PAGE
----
The Taming of the Shrew begins with an "induction" in which a nobleman plays a trick on a beggar, Christopher Sly, treating Sly as if he is a nobleman who has lost his memory. A play is staged for Sly—the play that we know as The Taming of the Shrew.
In the play, set in Padua, Lucentio and other suitors pursue Bianca, but are told by her father, Baptista, that her bad-tempered older sister, Katherine, must marry first. They encourage Petruchio, who has come to Padua to find a wealthy wife, to court Katherine and free Bianca to marry.
Petruchio negotiates marriage terms with Baptista, then has a stormy meeting with Katherine, after which he assures Baptista that the two have agreed to marry. Petruchio arrives late to their wedding dressed in strange clothes; he behaves rudely and carries Katherine away before the wedding dinner. At his home, he embarks on a plan to "tame" Katherine as one would tame a wild hawk. Starved and kept without sleep, Katherine eventually agrees with everything Petruchio says, however absurd. He takes her back to Padua, where they attend Bianca's wedding. There Katherine proves more obedient to her husband than the other wives, whom she chastises before she and Petruchio go off to consummate their marriage.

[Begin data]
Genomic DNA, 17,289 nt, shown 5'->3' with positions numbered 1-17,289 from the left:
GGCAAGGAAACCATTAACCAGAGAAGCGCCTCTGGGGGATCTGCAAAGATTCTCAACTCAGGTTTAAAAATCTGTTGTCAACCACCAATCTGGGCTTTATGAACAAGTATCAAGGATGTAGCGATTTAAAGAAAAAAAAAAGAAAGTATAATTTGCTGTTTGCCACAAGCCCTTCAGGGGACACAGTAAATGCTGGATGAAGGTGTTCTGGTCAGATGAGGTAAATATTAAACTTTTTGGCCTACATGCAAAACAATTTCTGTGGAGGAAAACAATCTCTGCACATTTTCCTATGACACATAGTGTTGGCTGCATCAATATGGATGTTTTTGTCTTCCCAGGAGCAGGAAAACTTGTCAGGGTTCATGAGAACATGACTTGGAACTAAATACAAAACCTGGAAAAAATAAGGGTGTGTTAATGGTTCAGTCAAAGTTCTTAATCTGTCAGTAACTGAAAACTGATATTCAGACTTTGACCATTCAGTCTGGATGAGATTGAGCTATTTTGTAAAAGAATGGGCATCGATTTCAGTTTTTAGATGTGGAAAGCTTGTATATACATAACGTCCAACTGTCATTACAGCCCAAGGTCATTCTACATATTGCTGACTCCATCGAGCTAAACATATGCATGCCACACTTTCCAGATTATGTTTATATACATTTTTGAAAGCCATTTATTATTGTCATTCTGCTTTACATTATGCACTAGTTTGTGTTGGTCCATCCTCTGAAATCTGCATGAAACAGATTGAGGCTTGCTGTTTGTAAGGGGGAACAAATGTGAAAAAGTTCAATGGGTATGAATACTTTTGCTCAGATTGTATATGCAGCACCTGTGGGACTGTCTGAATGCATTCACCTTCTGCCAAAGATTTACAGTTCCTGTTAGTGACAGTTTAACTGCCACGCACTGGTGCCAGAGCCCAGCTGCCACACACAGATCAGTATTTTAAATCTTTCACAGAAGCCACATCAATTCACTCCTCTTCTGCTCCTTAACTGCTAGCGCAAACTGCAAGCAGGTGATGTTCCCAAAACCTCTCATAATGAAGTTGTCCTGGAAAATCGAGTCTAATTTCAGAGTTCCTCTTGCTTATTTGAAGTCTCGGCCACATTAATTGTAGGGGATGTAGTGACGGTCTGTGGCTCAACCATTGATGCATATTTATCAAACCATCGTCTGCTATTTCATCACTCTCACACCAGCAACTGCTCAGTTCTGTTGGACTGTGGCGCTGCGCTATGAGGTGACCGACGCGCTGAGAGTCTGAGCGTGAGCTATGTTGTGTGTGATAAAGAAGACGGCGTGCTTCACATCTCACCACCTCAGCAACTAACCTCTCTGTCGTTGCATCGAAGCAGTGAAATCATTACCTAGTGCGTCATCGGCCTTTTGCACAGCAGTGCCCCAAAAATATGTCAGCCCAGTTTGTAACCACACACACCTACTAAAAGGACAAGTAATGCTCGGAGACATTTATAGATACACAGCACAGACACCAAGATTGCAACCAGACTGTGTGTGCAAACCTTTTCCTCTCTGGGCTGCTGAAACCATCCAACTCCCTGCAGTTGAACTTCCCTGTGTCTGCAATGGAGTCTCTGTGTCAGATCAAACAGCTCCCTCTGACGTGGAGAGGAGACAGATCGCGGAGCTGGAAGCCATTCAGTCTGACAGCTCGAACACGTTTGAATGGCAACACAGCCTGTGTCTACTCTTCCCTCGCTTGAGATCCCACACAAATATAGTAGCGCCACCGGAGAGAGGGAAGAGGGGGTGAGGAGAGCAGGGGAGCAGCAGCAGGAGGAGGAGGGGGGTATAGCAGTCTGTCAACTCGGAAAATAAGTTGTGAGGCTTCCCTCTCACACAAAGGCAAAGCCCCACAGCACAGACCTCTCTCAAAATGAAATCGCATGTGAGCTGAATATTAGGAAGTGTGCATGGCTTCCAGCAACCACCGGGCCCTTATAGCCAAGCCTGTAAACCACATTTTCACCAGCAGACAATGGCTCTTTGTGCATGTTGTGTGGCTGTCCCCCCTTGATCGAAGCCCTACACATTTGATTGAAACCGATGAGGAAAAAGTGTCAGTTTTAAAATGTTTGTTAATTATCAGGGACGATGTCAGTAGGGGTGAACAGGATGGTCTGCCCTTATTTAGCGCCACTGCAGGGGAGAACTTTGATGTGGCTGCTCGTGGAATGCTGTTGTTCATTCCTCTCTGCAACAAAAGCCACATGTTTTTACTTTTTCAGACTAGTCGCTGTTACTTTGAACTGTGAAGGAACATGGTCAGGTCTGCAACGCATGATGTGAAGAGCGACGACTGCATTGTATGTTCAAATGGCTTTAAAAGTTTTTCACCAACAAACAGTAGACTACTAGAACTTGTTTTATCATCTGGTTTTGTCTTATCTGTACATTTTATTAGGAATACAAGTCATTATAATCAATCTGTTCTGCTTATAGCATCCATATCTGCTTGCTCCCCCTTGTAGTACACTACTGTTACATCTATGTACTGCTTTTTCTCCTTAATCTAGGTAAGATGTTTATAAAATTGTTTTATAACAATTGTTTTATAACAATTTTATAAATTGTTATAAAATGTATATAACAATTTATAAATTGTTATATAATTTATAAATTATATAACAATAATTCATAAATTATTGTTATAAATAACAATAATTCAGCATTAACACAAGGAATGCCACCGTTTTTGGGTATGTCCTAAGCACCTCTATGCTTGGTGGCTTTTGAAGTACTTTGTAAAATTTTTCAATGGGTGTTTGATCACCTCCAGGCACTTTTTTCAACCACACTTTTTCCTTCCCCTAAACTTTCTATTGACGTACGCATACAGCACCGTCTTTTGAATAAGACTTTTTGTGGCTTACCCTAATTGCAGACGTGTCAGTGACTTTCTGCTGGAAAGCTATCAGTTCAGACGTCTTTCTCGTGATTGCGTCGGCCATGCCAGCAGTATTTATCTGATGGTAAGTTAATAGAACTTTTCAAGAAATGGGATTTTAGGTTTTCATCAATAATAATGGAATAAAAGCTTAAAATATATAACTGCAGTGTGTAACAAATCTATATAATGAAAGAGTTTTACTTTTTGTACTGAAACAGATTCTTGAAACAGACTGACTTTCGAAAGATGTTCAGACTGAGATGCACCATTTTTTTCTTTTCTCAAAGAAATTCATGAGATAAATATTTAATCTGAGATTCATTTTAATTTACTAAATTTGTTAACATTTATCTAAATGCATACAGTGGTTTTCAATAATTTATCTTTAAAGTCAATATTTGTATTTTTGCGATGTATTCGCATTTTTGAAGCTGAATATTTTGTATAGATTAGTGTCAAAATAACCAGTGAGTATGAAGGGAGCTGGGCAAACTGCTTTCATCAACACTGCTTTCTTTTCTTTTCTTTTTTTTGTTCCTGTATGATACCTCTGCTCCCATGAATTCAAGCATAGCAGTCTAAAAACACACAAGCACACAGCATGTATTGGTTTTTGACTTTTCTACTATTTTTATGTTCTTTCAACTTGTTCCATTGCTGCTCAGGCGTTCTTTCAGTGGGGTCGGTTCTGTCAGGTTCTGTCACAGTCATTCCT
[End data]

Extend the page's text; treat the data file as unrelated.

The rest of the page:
Early printed texts
The Taming of the Shrew was first published in the 1623 First Folio, and that text is generally the source for subsequent editions. The only complication is a 1594 quarto titled The Taming of A Shrew that is not ascribed to Shakespeare and which has an uncertain relationship to The Shrew. While there are plot similarities, much of A Shrew is different from The Shrew, including character relationships, names, and much of the language. But since the framing story of Sly is continued throughout A Shrew, instead of being dropped after the initial scenes as in The Shrew, editors sometimes wish to include those Sly scenes in their edition. The Folger edition, like all modern editions, is based on F1, and does not include any additions from A Shrew.
Picturing The Taming of the Shrew
As part of an NEH-funded project, the Folger digitized thousands of 18th-, 19th-, and early 20th-century images representing Shakespeare’s plays. Some of these images show actors in character, while others show the plays as if they were real-life events—telling the difference isn't always easy. A selection of images related to The Taming of the Shrew is shown below, with links to our digital image collection.
More images of The Taming of the Shrew can be seen in our digital image collection. (Because of how they were cataloged, some images from other plays might appear in the image searches linked here, so always check the sidebar to see if the image is described as part of a larger group.)